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A repeat of 2008? Volatility seen spooking shoppers

They say timing is everything.

So the fact that the stock market's dramatic plunge comes just two months ahead of the holiday season—and after most retailers have already placed their orders—could put retailers in a position that's most analogous to their dismal performance of 2008, said Steve Barr, U.S. retail and consumer sector leader at PwC.

That year, when economic woes weighed on the entirety of the holiday shopping season, the National Retail Federation reported that retail sales excluding autos, gas stations and restaurants fell 4.4 percent compared to the prior year.

"The worst thing for the retailers is something that happens immediately before the holiday season," Barr said. "The timing here is that this has the potential to impact all of the major buying cycles."

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Because most retailers have already determined the quantities of merchandise that they'll stock during the holidays, an unexpected pullback in consumer demand could force them to slash prices as deeply as they did during the throes of the recession, in an attempt to clear through inventory, Barr said.

A Best Buy employee counts cash at a store in San Francisco.
David Paul Morris | Bloomberg | Getty Images
A Best Buy employee counts cash at a store in San Francisco.

That is particularly worrisome for retailers selling more wants-based than needs-based products. Among that list of players are several of the companies that have been outperforming the industry—automakers, home goods and home improvement retailers—as well as those apparel retailers who were counting on a rise in consumer sentiment to translate into stronger sales.

"If we think about what's been selling it hasn't been in some of the traditional holiday shopping areas," Barr said. "So any upside that those retailers were expecting is now more at risk."

Farla Efros, president of HRC Advisory, said she expects consumer caution to have the greatest impact on middle-market retailers, whose target shoppers have already trimmed their spending in favor of savings.

Some analysts had been forecasting that the improving economy could finally translate into better revenue trends for these companies, which many consumers have abandoned in favor of lower-price competitors.

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"That's the market that continuously gets squeezed," Efros said.

While a drop in the stock market is commonly associated with a pullback in luxury spending, Britt Beemer, chairman of America's Research Group, agreed that middle-income shoppers would likewise feel the psychological impact of the market volatility—especially if it continues for several weeks.

Though Beemer said stock market swings likely won't cause a decline in the back-to-school purchases consumers were already planning to make—particularly because the average shopper feels the aftereffects more in their 401(k) savings than in their day-to-day cash flow—the bigger question is what the ramifications will be for Christmas.

"There's a psychological impact that's much bigger than anything else," he said, adding it could cause people to question the stability of their job.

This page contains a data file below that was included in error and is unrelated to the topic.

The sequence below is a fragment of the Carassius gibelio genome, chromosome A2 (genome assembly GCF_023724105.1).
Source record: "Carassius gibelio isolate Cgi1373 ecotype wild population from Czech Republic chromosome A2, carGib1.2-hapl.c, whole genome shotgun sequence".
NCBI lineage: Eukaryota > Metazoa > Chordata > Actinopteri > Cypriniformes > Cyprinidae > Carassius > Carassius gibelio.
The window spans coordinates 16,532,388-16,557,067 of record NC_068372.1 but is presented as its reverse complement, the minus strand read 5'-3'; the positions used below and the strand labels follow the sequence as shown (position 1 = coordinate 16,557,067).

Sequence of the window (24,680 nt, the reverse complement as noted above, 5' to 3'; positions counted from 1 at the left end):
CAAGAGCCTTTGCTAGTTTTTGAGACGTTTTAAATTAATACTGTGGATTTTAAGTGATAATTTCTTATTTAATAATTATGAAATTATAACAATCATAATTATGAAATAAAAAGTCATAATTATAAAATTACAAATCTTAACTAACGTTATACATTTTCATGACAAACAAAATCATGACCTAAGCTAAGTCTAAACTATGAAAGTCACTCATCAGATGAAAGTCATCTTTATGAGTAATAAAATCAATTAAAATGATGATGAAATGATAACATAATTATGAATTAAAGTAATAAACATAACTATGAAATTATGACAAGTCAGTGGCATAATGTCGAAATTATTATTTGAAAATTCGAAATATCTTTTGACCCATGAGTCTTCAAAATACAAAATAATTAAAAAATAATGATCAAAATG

Dramatic declines in the market traditionally cause high-end consumers, who have the greatest exposure to stocks, to cut back. Given that this group accounts for as much as 65 percent of sales, Beemer said such a pullback could translate into a holiday sales decline of between 5 and 7 percent compared to last year.

"When you look at this there is no silver lining," Beemer said. "It is just some scary, spooky stuff."

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The volatility of the past few days adds to what is already an uncertain environment for retailers and shoppers alike. Though consumer confidence has rebounded over the past few years and gas prices remain low, retailers haven't seen as meaningful of a translation into higher revenues as many had expected.

According to a report by Retail Metrics on Friday, 36 retailers in their latest financial reports lowered their earnings forecasts, compared to just five that raised them.

And last month, the National Retail Federation lowered its economic forecast for the year from 4.1 percent growth to a 3.5 percent gain, citing "unexpected slow growth recorded during the first half of the year."

At that time, NRF President Matthew Shay said that despite hurdles, the trade group remained "optimistic that consumer spending during the second half of the year will benefit from recent improvements in housing and labor markets along with lower energy costs."

NRF's chief economist, Jack Kleinhenz, said he's confident the market decline does not indicate the economy is headed for another recession, as volatility is "to be expected." Instead, he called the movement an "overreaction to fears of a global slowdown," adding that it's "too soon to make any changes to the near-term outlook for U.S. economic growth and consumer spending."

"We are carefully watching the markets and like everyone else are waiting to see the smoke clear," he said.

Barr said the retailers that would be best prepared to handle a decline in consumer demand are value-focused companies that place their orders later than the traditional players—namely, the fast-fashion stores. He also listed the off-price segment as a potential beneficiary.

"If you think about the value consumer, this just plays right into their hand," he said.